Mayor hopeful for ‘quiet zone’ designation this year

by Joni Astrup

Associate Editor

Elk River Mayor John Dietz hopes that some time this year, Elk River will become a “quiet zone” where trains don’t have to blow their horns.

That drew a round of applause from people attending an Elk River Area Chamber of Commerce event on Jan. 10.

Quiet zones were one of several topics Dietz and Council Members Paul Motin and Stewart Wilson were asked about during the “Talking Business with the Elk River City Council” event. Michelle Anderson, chair of the chamber’s government relations committee, led the questioning.

A wayside horn was tested in Elk River last February. Star News file photo
A wayside horn was tested in Elk River last February. Star News file photo

On the issue of quiet zones, Dietz told the gathering that he had asked the city to take another look at it about two years ago.

The city brought in a Texas firm, Quiet Zone Technologies, which tested wayside horns at crossings in Elk River. Wayside horns are a quieter alternative to train horns. They are located at crossings and directed at vehicles so trains don’t have to sound their horns.

Dietz said the results of that testing were favorable.

The city then hired a consultant to help the city do a plan. The plan showed that what is needed for Elk River to become a citywide quiet zone is to put in two wayside horns at the Proctor Avenue crossing (one facing north and one facing south), install medians at the 165th Avenue and the Jarvis Street crossings and do some minor improvements at the 171st Avenue crossing where medians are already in place.

This package will be presented to Burlington Northern Santa Fe and the Federal Railroad Administration on Jan. 29.

“Based on their review, they may require additional modifications, but this is what we are proposing,” City Engineer Justin Femrite told the Star News this week.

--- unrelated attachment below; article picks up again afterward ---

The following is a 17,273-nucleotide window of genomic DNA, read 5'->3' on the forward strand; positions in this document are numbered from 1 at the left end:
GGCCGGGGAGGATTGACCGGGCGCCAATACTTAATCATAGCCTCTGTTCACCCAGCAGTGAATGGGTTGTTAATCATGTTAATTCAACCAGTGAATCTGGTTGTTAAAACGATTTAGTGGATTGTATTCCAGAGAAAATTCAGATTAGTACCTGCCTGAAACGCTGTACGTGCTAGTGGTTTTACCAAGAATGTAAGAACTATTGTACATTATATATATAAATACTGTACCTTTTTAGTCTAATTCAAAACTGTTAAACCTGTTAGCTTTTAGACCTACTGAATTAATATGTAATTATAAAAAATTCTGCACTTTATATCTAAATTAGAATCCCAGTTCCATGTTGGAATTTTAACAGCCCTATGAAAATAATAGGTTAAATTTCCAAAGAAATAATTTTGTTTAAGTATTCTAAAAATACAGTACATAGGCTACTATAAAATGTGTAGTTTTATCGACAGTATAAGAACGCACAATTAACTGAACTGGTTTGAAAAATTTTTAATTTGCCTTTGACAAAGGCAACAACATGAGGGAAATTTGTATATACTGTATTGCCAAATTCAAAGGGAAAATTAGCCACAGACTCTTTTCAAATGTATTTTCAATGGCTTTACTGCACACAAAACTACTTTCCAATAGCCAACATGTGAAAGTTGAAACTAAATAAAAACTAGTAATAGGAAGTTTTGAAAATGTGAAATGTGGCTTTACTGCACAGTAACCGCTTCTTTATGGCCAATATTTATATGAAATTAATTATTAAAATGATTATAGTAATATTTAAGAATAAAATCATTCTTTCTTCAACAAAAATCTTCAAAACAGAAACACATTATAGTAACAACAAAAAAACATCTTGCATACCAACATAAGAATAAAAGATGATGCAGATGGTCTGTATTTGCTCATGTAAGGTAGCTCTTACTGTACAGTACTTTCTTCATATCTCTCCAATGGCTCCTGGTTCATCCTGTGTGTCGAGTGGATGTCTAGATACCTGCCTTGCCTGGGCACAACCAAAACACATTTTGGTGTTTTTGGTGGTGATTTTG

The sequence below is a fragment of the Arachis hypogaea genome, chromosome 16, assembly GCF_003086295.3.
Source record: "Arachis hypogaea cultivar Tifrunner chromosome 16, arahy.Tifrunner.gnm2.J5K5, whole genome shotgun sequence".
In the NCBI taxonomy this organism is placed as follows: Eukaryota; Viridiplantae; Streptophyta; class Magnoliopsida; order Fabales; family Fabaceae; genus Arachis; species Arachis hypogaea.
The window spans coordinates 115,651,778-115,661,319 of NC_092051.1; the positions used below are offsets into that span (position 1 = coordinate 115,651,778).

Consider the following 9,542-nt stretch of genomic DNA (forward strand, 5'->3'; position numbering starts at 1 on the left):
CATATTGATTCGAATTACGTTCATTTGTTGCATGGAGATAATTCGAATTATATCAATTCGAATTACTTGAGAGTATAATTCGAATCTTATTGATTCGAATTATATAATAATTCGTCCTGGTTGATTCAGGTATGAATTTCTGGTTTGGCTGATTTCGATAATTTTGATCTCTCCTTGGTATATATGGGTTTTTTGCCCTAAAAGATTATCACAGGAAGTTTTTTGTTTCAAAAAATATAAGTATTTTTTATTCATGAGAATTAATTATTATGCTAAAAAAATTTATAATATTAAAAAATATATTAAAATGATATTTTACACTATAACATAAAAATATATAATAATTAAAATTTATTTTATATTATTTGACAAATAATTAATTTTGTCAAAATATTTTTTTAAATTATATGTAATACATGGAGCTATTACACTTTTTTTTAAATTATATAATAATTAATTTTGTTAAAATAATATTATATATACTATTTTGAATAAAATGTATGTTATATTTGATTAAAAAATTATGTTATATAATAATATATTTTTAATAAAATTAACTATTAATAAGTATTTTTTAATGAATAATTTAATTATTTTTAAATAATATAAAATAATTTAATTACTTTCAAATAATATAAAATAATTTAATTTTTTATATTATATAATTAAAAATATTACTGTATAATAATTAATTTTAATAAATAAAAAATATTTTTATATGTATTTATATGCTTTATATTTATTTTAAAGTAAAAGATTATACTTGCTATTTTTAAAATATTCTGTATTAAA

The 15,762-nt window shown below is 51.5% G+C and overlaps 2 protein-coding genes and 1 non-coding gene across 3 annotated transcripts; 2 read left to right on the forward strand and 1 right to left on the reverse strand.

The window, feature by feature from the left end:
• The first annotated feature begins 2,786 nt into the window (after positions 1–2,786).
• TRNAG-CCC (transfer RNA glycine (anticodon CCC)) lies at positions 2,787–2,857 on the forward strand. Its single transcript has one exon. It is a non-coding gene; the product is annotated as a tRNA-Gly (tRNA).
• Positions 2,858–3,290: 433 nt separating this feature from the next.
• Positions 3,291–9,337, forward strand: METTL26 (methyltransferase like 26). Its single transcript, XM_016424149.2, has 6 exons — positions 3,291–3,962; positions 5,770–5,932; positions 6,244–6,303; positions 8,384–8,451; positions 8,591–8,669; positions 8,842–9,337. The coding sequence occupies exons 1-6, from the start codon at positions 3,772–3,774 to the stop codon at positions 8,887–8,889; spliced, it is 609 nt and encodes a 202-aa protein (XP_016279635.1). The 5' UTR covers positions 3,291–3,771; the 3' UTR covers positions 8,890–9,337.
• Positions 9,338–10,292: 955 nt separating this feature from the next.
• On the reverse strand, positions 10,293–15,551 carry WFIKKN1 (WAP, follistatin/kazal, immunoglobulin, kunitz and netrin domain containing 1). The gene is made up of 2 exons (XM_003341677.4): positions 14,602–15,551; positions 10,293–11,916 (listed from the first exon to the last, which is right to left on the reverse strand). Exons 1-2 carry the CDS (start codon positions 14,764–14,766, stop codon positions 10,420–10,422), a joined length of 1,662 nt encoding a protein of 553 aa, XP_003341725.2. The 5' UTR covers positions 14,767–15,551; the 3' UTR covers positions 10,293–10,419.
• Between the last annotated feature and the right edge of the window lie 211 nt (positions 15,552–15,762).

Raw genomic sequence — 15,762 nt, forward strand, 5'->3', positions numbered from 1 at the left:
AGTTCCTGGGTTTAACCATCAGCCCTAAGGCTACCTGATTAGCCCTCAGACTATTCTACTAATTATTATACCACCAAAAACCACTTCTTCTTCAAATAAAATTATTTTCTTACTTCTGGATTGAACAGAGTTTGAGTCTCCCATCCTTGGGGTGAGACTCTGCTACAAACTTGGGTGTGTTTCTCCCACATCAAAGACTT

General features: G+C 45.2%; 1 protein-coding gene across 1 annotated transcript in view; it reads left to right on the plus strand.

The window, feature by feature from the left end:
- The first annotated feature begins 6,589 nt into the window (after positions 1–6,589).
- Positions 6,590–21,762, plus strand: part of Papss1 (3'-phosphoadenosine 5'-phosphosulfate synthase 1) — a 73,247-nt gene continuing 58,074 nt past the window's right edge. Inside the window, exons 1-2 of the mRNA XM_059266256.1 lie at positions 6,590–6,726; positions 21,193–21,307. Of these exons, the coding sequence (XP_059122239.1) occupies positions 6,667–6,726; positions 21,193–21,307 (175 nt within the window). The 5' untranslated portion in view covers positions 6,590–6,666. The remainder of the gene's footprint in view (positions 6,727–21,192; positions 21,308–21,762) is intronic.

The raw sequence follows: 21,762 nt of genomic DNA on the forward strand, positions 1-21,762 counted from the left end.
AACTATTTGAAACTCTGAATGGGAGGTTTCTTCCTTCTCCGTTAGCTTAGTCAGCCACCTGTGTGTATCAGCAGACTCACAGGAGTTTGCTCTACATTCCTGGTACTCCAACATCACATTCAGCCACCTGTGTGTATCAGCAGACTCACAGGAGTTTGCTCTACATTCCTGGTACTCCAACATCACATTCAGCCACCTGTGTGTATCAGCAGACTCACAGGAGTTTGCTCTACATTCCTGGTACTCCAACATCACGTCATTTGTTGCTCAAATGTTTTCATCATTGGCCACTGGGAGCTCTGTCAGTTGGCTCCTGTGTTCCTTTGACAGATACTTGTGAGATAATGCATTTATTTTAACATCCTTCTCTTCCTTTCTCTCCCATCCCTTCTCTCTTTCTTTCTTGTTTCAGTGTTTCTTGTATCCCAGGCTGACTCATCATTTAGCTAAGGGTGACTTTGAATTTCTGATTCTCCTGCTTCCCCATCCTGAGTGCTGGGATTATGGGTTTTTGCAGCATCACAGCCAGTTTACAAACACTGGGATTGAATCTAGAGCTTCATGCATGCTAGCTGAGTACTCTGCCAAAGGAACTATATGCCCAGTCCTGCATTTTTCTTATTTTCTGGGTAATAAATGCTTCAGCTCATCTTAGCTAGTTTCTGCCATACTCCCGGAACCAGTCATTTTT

Total cost is estimated at $400,000. That compares to $5 million to make quiet zone improvements to all the railroad crossings in Elk River, which was what initially appeared to be the only option.

Ultimately, the quiet zone measures will be brought back to the City Council for consideration and, Dietz said, “Hopefully by sometime this year, Elk River will be a quiet zone.”

Fifty-nine trains go through Elk River per day, he said. A citywide quiet zone would eliminate the need for them to blow their horns, except in the case of Northstar Commuter Rail. Those trains would still sound a horn when leaving the station at 171st Avenue, Council Member Motin said.

On other topics, the mayor and council members were asked about stormwater regulations. Elk River is looking at a cost of about $500,000 a year to meet new stormwater regulations. City officials said they need to figure out a funding source.

Among the other topics discussed were the county fairgrounds in Elk River, an update to the city’s comprehensive plan that is currently underway, the need for a large venue for events, and parks and trails issues.